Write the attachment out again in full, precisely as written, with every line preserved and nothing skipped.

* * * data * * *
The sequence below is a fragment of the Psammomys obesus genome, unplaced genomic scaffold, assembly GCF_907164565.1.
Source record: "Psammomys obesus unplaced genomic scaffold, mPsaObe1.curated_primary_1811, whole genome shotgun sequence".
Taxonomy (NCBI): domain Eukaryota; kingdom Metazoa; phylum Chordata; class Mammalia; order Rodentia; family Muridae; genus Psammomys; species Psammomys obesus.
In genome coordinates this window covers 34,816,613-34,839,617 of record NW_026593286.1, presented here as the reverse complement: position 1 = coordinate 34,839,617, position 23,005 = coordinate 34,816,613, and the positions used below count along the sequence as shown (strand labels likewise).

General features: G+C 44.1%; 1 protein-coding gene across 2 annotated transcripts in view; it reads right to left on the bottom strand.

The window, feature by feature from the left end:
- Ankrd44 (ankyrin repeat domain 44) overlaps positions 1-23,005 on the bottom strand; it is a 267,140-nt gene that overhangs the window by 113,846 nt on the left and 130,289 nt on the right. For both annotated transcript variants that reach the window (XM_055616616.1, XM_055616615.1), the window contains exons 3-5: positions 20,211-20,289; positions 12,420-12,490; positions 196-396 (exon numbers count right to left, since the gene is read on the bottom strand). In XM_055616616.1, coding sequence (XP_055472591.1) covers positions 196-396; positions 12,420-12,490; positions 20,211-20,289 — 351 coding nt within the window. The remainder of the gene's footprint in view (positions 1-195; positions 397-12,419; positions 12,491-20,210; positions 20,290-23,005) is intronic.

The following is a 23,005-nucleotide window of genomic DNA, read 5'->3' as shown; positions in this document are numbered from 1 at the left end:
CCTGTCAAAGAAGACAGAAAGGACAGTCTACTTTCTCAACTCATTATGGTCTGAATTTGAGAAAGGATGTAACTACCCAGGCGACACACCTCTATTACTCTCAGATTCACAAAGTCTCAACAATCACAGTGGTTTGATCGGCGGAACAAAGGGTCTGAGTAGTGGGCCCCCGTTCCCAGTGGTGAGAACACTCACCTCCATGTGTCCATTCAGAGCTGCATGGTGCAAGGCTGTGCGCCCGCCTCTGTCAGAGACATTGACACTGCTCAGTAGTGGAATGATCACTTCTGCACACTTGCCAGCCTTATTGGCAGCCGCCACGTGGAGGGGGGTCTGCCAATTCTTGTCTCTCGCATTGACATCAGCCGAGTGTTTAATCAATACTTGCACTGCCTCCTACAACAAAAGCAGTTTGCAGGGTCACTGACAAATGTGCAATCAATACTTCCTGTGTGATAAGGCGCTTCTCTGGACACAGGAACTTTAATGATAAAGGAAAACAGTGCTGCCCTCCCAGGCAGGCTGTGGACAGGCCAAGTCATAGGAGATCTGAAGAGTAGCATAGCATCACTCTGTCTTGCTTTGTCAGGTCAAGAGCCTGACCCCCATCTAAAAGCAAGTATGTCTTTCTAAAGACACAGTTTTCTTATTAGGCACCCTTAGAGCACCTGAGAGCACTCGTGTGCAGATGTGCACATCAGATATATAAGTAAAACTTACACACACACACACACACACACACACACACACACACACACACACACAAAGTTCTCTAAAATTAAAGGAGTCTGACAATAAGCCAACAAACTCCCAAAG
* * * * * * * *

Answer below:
The sequence below is a fragment of the Psammomys obesus genome, unplaced genomic scaffold, assembly GCF_907164565.1.
Source record: "Psammomys obesus unplaced genomic scaffold, mPsaObe1.curated_primary_1811, whole genome shotgun sequence".
Taxonomy (NCBI): domain Eukaryota; kingdom Metazoa; phylum Chordata; class Mammalia; order Rodentia; family Muridae; genus Psammomys; species Psammomys obesus.
In genome coordinates this window covers 34,816,613-34,839,617 of record NW_026593286.1, presented here as the reverse complement: position 1 = coordinate 34,839,617, position 23,005 = coordinate 34,816,613, and the positions used below count along the sequence as shown (strand labels likewise).

General features: G+C 44.1%; 1 protein-coding gene across 2 annotated transcripts in view; it reads right to left on the bottom strand.

The window, feature by feature from the left end:
- Ankrd44 (ankyrin repeat domain 44) overlaps positions 1-23,005 on the bottom strand; it is a 267,140-nt gene that overhangs the window by 113,846 nt on the left and 130,289 nt on the right. For both annotated transcript variants that reach the window (XM_055616616.1, XM_055616615.1), the window contains exons 3-5: positions 20,211-20,289; positions 12,420-12,490; positions 196-396 (exon numbers count right to left, since the gene is read on the bottom strand). In XM_055616616.1, coding sequence (XP_055472591.1) covers positions 196-396; positions 12,420-12,490; positions 20,211-20,289 — 351 coding nt within the window. The remainder of the gene's footprint in view (positions 1-195; positions 397-12,419; positions 12,491-20,210; positions 20,290-23,005) is intronic.

The following is a 23,005-nucleotide window of genomic DNA, read 5'->3' as shown; positions in this document are numbered from 1 at the left end:
CCTGTCAAAGAAGACAGAAAGGACAGTCTACTTTCTCAACTCATTATGGTCTGAATTTGAGAAAGGATGTAACTACCCAGGCGACACACCTCTATTACTCTCAGATTCACAAAGTCTCAACAATCACAGTGGTTTGATCGGCGGAACAAAGGGTCTGAGTAGTGGGCCCCCGTTCCCAGTGGTGAGAACACTCACCTCCATGTGTCCATTCAGAGCTGCATGGTGCAAGGCTGTGCGCCCGCCTCTGTCAGAGACATTGACACTGCTCAGTAGTGGAATGATCACTTCTGCACACTTGCCAGCCTTATTGGCAGCCGCCACGTGGAGGGGGGTCTGCCAATTCTTGTCTCTCGCATTGACATCAGCCGAGTGTTTAATCAATACTTGCACTGCCTCCTACAACAAAAGCAGTTTGCAGGGTCACTGACAAATGTGCAATCAATACTTCCTGTGTGATAAGGCGCTTCTCTGGACACAGGAACTTTAATGATAAAGGAAAACAGTGCTGCCCTCCCAGGCAGGCTGTGGACAGGCCAAGTCATAGGAGATCTGAAGAGTAGCATAGCATCACTCTGTCTTGCTTTGTCAGGTCAAGAGCCTGACCCCCATCTAAAAGCAAGTATGTCTTTCTAAAGACACAGTTTTCTTATTAGGCACCCTTAGAGCACCTGAGAGCACTCGTGTGCAGATGTGCACATCAGATATATAAGTAAAACTTACACACACACACACACACACACACACACACACACACACACACACACAAAGTTCTCTAAAATTAAAGGAGTCTGACAATAAGCCAACAAACTCCCAAAG